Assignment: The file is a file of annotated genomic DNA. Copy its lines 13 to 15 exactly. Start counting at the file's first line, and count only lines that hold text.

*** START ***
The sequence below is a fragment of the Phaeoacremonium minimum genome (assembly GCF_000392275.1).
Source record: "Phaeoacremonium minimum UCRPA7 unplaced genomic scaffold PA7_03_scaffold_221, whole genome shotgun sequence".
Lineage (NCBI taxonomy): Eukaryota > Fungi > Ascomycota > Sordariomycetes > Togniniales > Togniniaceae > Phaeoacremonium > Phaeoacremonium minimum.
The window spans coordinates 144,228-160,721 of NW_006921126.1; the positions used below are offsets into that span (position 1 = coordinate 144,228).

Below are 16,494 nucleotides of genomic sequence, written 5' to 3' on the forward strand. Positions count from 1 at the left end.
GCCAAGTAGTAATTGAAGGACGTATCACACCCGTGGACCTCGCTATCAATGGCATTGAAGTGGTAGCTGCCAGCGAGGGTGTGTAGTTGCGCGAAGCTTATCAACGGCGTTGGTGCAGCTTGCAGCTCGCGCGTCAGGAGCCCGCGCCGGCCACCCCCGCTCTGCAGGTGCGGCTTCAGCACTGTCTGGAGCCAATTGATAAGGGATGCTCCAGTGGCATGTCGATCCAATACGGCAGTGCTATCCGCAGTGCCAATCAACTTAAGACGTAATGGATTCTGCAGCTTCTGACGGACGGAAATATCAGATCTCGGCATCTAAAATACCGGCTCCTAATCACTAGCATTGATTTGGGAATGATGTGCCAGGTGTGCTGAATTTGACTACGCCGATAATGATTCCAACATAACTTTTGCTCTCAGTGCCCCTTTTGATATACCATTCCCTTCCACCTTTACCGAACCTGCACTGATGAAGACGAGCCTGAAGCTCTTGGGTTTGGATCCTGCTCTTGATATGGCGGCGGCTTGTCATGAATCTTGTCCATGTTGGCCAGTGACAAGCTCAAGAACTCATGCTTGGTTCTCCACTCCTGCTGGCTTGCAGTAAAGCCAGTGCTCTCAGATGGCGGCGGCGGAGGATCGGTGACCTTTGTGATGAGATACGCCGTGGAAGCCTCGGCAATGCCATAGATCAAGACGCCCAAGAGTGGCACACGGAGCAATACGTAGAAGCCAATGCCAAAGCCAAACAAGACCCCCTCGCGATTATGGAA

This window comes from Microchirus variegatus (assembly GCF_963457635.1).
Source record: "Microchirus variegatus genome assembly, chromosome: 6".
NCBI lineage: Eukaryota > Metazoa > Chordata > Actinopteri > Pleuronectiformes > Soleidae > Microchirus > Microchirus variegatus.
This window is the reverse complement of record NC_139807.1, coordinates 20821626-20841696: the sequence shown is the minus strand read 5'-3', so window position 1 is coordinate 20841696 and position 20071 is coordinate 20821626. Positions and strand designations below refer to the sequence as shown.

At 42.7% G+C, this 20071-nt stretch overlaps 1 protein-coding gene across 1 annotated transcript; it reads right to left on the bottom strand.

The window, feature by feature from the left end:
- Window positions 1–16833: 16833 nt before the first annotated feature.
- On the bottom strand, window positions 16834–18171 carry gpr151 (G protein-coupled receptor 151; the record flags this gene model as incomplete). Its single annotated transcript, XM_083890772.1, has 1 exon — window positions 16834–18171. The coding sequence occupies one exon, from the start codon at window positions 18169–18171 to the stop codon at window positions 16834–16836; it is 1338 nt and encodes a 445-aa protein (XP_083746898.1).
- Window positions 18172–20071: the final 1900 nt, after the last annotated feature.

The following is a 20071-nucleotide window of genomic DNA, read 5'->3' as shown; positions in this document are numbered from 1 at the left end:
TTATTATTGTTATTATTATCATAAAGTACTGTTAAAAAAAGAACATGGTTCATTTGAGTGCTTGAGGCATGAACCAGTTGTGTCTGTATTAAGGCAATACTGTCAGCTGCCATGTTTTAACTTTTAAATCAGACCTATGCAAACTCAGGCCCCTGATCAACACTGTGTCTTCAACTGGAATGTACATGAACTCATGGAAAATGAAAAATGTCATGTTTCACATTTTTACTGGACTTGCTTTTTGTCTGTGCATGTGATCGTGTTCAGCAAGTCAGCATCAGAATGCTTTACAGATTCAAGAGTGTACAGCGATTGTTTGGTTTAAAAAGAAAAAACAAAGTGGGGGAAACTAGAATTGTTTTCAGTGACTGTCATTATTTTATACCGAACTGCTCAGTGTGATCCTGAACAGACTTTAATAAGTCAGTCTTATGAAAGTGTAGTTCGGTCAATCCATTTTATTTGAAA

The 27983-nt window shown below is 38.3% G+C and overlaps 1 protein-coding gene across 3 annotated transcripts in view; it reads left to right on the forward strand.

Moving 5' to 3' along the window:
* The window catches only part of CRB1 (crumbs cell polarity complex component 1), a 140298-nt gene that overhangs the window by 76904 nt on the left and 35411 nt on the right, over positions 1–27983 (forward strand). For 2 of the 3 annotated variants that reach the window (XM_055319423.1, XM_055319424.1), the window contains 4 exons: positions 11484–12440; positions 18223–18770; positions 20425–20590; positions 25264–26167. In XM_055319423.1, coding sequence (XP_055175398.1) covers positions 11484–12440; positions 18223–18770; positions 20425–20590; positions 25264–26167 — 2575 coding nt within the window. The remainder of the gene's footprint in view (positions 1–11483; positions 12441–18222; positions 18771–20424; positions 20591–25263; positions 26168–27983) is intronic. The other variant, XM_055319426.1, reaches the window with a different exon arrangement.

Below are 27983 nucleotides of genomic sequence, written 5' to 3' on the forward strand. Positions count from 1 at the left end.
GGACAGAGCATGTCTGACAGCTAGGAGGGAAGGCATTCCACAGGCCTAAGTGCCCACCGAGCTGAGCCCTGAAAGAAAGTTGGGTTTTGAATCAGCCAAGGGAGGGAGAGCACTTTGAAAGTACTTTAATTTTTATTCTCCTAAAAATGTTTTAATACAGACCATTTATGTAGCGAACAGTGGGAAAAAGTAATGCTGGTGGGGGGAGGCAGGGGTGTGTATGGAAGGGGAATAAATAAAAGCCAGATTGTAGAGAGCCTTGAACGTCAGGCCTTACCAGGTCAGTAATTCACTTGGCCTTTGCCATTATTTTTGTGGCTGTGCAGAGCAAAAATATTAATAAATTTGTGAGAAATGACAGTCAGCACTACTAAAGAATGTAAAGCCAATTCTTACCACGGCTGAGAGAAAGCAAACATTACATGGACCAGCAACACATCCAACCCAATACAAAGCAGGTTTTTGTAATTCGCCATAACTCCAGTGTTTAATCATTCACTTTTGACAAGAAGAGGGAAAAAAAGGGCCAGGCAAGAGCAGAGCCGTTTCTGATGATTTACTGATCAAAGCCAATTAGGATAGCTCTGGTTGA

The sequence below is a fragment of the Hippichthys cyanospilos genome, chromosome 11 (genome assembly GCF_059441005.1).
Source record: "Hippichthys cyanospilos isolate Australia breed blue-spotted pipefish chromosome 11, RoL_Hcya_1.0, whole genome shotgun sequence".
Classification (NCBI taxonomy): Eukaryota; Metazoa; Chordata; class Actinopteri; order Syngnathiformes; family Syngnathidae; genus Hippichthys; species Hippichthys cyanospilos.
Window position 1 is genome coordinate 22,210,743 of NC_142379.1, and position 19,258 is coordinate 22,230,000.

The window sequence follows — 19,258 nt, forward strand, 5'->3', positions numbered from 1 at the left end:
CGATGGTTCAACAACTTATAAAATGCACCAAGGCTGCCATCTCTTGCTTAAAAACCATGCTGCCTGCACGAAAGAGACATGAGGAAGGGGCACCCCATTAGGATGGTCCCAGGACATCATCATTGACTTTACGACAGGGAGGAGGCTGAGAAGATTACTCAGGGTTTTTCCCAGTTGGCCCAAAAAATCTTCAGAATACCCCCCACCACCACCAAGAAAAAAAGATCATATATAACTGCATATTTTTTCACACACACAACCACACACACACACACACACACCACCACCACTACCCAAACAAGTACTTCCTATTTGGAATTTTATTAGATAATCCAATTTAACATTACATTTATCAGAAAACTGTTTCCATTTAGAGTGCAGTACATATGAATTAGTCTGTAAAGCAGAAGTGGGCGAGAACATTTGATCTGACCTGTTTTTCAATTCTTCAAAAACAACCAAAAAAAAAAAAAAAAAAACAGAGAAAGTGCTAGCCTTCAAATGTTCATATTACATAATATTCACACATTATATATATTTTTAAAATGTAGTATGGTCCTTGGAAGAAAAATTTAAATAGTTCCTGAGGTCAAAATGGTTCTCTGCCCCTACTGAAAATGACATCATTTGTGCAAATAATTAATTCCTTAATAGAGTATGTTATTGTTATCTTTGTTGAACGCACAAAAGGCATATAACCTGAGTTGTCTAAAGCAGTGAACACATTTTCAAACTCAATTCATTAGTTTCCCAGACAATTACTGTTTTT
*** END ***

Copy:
- Window positions 1–16833: 16833 nt before the first annotated feature.
- On the bottom strand, window positions 16834–18171 carry gpr151 (G protein-coupled receptor 151; the record flags this gene model as incomplete). Its single annotated transcript, XM_083890772.1, has 1 exon — window positions 16834–18171. The coding sequence occupies one exon, from the start codon at window positions 18169–18171 to the stop codon at window positions 16834–16836; it is 1338 nt and encodes a 445-aa protein (XP_083746898.1).
- Window positions 18172–20071: the final 1900 nt, after the last annotated feature.